The Fringe Dwellers – of Lake Mulwala
  |  First Published: December 2004

I rate Lake Mulwala as one of the prime lure lakes for freshwater species in Victoria.

Targeting fish that hang in the shallows is a very exciting and often visual way to tangle with Australian native fish.


A boat is a useful tool in this lake as you can pull a hooked fish out into open water and not back in towards its snag as is the case when you are bank fishing.

Mulwala is also laced with dead timber and straying from one of the submerged river beds can see you reaching for the shear pins. The area closest to the wall is very open and fine for high speed travel. Having said that, the bottom here is riddled with timber so run a few lures over here before the ski boats wake up.

Rules AND ReGs

Lake Mulwala is classed as a NSW waterway and is subject to NSW Fisheries regulations. This is only a recent development and alleviates all the confusion that was associated with it being governed by both Victoria and NSW.


There are plenty of land-based spots around Mulwala that a skilled angler may be able to extract a fish or three, but a boat sure is handy.

Below the weir on the Murray River lends itself to better land-based fishing as does the canal near Shoreline Caravan Park. Hogan’s Rd Boat ramp also has some nice grassed areas and the water here is over 8m deep within a short cast.

Tempting Fish

Thankfully, most native fish have a temper like a Jack Russell locked in a ute and will often snap at just about anything when they’ve got their hackles up – especially when the water is a bit warmer.

Sometimes, if the fish have seen a fair few lures such as during peak holiday periods or competitions, they can get the sulks and refuse to bite at your offerings.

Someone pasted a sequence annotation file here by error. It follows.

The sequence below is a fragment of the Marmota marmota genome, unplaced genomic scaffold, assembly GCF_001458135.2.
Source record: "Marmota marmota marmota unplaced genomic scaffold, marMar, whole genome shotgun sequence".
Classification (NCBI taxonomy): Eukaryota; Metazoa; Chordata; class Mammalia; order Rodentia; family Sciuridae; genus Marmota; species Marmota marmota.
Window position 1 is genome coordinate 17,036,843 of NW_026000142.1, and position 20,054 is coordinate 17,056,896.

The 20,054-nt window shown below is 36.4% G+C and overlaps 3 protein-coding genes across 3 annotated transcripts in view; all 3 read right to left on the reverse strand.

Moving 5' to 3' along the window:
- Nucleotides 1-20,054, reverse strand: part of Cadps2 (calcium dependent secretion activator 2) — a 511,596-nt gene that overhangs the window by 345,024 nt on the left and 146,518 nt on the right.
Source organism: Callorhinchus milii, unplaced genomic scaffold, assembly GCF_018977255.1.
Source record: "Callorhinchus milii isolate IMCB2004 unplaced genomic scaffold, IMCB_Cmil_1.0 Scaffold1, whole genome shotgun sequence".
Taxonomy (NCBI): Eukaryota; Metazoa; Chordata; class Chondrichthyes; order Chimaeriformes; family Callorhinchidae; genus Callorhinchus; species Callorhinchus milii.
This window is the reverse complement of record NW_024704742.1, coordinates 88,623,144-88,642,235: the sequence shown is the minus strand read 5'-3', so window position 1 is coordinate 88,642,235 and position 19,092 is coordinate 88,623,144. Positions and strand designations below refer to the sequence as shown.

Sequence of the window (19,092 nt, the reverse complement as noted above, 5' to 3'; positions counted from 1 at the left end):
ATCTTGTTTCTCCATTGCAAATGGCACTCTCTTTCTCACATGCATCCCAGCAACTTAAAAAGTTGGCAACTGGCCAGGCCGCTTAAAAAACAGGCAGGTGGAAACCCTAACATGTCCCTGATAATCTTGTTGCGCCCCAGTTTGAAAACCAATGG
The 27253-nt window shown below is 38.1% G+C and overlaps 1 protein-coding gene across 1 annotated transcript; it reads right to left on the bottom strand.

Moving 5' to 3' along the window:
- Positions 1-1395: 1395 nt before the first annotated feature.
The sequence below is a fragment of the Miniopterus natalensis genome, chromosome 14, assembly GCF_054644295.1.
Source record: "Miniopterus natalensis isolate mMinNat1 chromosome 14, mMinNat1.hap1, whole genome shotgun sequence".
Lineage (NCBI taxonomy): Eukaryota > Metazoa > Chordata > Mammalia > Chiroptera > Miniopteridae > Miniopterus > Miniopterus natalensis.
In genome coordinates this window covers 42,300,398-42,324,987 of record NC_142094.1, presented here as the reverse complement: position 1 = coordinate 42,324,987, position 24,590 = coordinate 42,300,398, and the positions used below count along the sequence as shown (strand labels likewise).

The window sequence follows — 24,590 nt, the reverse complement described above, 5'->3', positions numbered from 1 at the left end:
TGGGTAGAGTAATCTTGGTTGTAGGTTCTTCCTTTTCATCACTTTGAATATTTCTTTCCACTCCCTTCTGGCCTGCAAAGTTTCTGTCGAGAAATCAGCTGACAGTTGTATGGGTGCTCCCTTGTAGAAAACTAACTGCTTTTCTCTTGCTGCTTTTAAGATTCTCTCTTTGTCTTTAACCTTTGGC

Times like these you just need to keep pestering them and really land the lure on or so close to the logs they tap them as they dive into the depths. This can turn sulkers back into angry Jack Russells!

Golden Perch

Golden perch can get to good sizes in Lake Mulwala and can be caught a little further from the snags than Murray cod.

Goldens are often found around over hanging willow trees where there can be a good population of shrimp and forage fish. They will often follow a lure a long way from a snag and can sometimes be seen pecking at it. If this is the case, try giving your rod tip a slow sweep to increase the speed of your lure. This will give the following fish the message that its meal is about to escape and further action is needed to prevent this. Often, they will speed up and slam the lure right at your feet!

If you get a fish that looks as though it is losing interest in your offering, stop the lure and give it a twitch. This will almost always get them having second thoughts and may even provoke a strike out of those that otherwise may have disappeared.

Murray Cod

Murray cod are often found laying up under a thick log and prefer a short burst of speed and ambush their prey from cover.

Even small cod under 45cm can give you a real fright so do the drag up. Remember, they need to go only about 1m to get back to their snag and if a hook manages to dig into a log, the fish is as good as gone.

Cod rarely travel far from cover to chase a lure so you really need to do your best twitching when your lure is closest to the logs and/or at its maximum depth.